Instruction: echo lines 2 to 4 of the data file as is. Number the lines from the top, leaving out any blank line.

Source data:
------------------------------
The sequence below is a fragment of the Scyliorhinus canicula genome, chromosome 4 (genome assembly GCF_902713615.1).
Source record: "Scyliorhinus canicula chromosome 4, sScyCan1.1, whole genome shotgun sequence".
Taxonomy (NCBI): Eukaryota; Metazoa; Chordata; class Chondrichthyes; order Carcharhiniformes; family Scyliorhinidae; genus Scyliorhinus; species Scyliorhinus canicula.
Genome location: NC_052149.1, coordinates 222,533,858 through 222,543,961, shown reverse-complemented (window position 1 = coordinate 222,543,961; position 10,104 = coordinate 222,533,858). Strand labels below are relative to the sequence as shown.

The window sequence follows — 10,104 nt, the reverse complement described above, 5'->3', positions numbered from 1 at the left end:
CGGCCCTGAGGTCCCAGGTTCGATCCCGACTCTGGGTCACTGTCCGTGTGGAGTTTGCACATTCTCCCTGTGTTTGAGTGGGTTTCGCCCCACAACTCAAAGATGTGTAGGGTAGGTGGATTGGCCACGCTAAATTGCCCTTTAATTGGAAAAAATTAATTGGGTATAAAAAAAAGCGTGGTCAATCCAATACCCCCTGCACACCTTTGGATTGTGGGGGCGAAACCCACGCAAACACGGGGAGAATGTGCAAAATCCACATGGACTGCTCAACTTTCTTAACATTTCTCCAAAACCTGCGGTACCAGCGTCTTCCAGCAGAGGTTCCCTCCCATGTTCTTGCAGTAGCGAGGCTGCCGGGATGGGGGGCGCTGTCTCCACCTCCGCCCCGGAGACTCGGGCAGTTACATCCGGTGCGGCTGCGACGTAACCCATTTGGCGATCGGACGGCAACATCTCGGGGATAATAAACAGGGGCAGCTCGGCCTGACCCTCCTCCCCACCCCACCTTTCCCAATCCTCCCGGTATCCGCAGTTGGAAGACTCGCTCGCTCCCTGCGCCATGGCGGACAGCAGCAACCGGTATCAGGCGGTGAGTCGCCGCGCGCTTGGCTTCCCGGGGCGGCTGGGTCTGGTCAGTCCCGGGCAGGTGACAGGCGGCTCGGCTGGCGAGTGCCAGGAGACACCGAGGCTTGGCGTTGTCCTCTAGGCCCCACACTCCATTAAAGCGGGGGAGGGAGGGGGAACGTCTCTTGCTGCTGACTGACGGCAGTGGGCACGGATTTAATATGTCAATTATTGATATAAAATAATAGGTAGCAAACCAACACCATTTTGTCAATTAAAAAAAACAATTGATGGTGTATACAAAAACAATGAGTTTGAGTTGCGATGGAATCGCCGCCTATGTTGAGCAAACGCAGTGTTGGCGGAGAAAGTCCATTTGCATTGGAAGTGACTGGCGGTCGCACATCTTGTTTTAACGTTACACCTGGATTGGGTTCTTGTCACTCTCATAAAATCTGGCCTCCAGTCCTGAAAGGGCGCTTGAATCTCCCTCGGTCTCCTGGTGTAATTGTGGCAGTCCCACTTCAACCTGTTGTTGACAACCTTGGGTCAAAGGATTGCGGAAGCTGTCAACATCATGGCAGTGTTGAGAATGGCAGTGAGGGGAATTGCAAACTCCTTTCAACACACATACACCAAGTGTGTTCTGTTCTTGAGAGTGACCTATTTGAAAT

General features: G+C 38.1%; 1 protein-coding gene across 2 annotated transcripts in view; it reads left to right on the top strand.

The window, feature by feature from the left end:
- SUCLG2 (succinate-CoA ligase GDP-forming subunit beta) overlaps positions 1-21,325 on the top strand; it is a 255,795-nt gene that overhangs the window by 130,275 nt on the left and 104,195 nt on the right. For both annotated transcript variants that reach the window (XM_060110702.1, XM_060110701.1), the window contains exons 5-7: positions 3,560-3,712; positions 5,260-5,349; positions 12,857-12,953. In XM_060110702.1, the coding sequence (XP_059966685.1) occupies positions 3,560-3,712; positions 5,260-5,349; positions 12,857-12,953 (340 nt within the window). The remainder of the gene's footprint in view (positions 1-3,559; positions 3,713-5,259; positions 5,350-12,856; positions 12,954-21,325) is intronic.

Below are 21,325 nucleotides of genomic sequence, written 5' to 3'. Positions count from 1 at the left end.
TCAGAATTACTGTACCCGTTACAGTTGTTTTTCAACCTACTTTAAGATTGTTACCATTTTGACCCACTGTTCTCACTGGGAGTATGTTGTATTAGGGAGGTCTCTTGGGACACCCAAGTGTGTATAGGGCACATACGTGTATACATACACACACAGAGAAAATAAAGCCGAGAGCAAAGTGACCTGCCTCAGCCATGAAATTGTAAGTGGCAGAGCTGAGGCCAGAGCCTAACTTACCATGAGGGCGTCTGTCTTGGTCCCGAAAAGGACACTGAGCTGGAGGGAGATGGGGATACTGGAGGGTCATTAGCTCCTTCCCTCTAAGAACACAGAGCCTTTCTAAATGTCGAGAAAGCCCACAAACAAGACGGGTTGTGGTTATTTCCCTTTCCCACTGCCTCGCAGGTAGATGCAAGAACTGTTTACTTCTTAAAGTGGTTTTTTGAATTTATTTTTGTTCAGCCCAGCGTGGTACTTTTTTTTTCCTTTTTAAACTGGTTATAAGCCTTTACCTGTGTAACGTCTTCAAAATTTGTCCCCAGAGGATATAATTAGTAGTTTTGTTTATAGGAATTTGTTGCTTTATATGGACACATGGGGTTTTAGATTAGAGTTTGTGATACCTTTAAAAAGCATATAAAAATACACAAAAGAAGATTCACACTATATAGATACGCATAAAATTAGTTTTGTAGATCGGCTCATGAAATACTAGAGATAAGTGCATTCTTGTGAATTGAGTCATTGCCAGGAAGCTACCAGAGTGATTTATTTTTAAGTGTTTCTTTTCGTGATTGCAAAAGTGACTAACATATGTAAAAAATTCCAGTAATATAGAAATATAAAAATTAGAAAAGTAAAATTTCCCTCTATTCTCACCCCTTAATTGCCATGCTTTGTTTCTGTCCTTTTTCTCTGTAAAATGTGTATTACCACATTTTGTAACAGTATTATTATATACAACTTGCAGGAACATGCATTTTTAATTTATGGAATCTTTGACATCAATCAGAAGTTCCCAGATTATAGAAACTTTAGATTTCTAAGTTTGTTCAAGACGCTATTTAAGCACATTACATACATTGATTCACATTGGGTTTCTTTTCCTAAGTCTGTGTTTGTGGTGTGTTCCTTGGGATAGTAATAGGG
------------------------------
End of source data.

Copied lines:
Source record: "Scyliorhinus canicula chromosome 4, sScyCan1.1, whole genome shotgun sequence".
Taxonomy (NCBI): Eukaryota; Metazoa; Chordata; class Chondrichthyes; order Carcharhiniformes; family Scyliorhinidae; genus Scyliorhinus; species Scyliorhinus canicula.
Genome location: NC_052149.1, coordinates 222,533,858 through 222,543,961, shown reverse-complemented (window position 1 = coordinate 222,543,961; position 10,104 = coordinate 222,533,858). Strand labels below are relative to the sequence as shown.